You’ll find outdoor cats in most neighborhoods across the country. They may be: strays (lost or abandoned pets), ferals (fearful of people and not suitable as pets), or pets allowed outside by their owners (which we do not recommend – indoor cars are safer). Many times people “rescue” outdoor cats who actually belong to someone. It is important not to rescue a cat unless you are certain they are a stray or if they are in danger. Understanding the complex issues related to outdoor cats will help us to reduce their overpopulation and keep cats and wildlife safer.
The term “feral” is sometimes used to refer to an animal that does not appear friendly when approached by humans, but the term can apply to any domesticated animal without human contact. Hissing and growling are self-defense behaviors.
If you find a feral cat, it’s possible that they belong to a colony. A colony is a group of feral cats that may be fed and cared for by kind people. In that case, the feral cat may not need to be rescued. After spaying/neutering, vets typically tip (clip) the ear of a feral cat before they are re-released.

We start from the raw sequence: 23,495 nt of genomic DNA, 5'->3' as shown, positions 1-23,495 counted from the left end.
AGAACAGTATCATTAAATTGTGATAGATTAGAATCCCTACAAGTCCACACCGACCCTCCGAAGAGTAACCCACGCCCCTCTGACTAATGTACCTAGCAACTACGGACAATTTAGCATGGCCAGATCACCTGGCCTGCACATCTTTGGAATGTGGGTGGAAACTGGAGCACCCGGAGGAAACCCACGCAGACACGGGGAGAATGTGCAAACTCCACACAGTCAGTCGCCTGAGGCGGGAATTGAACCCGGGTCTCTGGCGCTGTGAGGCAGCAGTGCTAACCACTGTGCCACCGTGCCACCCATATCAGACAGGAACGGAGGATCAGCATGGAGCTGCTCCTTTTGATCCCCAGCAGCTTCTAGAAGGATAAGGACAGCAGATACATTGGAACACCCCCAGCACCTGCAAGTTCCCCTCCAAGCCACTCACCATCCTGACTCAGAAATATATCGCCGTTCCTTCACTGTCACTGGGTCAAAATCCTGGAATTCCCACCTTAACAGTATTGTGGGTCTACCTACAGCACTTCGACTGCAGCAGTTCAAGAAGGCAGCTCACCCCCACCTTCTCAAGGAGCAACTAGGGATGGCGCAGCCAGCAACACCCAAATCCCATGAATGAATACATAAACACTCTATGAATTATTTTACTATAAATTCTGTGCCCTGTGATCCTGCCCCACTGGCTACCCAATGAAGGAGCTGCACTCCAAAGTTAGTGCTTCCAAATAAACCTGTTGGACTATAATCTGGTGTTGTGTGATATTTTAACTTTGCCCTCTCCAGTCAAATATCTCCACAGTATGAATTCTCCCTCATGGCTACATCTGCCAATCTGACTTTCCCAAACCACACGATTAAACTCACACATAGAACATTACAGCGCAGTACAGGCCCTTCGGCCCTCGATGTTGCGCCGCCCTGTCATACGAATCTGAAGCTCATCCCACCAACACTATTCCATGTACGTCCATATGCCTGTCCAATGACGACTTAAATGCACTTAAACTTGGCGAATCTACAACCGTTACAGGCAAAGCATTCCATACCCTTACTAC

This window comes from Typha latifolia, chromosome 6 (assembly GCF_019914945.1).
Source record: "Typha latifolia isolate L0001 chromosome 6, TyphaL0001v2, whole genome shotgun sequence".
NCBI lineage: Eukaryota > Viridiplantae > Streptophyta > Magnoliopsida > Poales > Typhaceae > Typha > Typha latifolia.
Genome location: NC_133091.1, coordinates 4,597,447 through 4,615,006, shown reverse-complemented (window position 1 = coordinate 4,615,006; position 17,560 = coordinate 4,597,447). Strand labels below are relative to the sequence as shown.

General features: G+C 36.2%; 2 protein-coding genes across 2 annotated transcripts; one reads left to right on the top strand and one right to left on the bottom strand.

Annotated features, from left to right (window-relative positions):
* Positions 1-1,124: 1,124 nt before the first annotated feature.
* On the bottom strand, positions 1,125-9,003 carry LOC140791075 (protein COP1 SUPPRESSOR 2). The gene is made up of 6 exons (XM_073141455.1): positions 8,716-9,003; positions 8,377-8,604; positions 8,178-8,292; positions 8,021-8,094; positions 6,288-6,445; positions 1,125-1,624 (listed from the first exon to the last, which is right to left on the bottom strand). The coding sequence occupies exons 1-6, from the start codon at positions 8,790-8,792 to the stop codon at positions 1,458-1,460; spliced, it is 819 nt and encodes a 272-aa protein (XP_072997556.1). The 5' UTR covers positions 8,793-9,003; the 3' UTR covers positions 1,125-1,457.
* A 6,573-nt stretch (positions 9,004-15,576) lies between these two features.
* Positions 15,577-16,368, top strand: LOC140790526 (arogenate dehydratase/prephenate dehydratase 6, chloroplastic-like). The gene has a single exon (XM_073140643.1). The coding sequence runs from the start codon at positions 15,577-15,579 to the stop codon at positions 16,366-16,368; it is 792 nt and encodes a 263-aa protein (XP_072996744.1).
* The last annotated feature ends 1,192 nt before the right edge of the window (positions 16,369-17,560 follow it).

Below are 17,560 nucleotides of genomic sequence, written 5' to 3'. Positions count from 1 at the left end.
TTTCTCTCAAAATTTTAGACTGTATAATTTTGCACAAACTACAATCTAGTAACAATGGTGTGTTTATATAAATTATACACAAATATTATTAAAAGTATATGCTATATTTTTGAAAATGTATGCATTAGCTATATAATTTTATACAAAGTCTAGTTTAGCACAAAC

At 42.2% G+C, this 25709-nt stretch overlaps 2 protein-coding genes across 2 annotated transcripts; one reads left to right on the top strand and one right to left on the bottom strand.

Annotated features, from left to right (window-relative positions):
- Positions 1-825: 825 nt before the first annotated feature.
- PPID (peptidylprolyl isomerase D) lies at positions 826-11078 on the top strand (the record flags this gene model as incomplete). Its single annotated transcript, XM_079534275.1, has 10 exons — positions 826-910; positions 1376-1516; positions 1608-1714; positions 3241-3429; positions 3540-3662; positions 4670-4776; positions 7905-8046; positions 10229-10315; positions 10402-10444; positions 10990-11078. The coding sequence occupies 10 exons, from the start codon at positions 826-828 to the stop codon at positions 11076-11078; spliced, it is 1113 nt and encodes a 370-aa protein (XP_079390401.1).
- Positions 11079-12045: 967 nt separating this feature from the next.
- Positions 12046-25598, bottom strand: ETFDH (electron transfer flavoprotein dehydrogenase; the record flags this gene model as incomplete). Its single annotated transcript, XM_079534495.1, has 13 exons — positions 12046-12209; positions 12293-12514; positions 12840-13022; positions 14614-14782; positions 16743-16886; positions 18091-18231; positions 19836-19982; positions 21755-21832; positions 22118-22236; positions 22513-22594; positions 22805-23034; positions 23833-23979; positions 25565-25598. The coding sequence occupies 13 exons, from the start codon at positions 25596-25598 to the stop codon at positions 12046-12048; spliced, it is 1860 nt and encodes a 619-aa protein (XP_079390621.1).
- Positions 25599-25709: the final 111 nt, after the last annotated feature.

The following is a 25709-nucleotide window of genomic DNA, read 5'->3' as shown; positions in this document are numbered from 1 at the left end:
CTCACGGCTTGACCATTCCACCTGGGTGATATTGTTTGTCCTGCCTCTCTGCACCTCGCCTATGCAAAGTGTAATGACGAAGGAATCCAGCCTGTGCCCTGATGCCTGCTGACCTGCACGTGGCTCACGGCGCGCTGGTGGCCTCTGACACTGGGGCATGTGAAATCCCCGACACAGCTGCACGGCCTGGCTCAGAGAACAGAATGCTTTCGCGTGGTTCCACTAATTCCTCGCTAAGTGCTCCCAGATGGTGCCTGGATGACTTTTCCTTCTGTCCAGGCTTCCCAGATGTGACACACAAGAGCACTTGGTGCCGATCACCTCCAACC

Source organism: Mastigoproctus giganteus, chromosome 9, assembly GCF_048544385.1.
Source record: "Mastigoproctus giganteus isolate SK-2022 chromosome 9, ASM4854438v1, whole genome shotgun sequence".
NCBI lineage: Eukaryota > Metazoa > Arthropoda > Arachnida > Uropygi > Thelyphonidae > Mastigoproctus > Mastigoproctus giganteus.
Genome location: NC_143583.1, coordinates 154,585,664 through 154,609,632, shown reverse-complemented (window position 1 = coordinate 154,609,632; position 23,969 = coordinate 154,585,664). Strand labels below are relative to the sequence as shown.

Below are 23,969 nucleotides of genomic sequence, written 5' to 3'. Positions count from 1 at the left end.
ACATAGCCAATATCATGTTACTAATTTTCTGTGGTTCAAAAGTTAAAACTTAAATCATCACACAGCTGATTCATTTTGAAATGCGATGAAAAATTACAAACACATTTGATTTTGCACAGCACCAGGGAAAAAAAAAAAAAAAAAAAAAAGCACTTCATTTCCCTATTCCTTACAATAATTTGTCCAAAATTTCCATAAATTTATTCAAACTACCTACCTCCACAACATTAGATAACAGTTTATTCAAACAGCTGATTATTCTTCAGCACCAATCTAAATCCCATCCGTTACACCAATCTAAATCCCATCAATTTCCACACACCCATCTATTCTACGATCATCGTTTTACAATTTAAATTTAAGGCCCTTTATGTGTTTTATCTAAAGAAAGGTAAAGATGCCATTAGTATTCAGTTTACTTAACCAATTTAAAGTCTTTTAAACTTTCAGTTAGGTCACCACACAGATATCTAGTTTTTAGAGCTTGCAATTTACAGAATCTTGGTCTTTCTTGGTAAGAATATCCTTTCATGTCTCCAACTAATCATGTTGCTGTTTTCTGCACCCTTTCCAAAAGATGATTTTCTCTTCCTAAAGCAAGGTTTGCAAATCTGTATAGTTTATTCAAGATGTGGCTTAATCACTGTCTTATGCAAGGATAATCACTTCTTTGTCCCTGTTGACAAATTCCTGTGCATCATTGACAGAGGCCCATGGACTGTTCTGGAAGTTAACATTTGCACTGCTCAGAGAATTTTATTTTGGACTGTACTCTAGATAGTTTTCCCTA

- The Humane Society of the United States – Feral Cat FAQ
- Fixnation – Operates a free full-time spay/neuter clinic for homeless cats, serves as a one-stop shop for TNR, and provides low-cost spay/neuter for tame cats.
- Stray Cat Alliance – The Stray Cat Alliance/Feral Cat Alliance: Building a No Kill Nation One Stray at a Time.
- Feral Cat Caretakers Coalition – FCCC’s mission, in the interests of feral cats everywhere, is to support feral cat caretakers, gain recognition of the beneficial role that caretakers perform, implement the trap, neuter and return (TNR) method of population control, and promote the adoption of long-term, caretaker-based solutions regarding feral cats.
- Catnippers – Best Friends Animal Society’s program for feral cats. Caretaker support and spay/neuter clinics.
- Sue Freeman’s Guide to Rescue Cats – Resource Lists, Information, and Common Sense for cats, including feral cat information.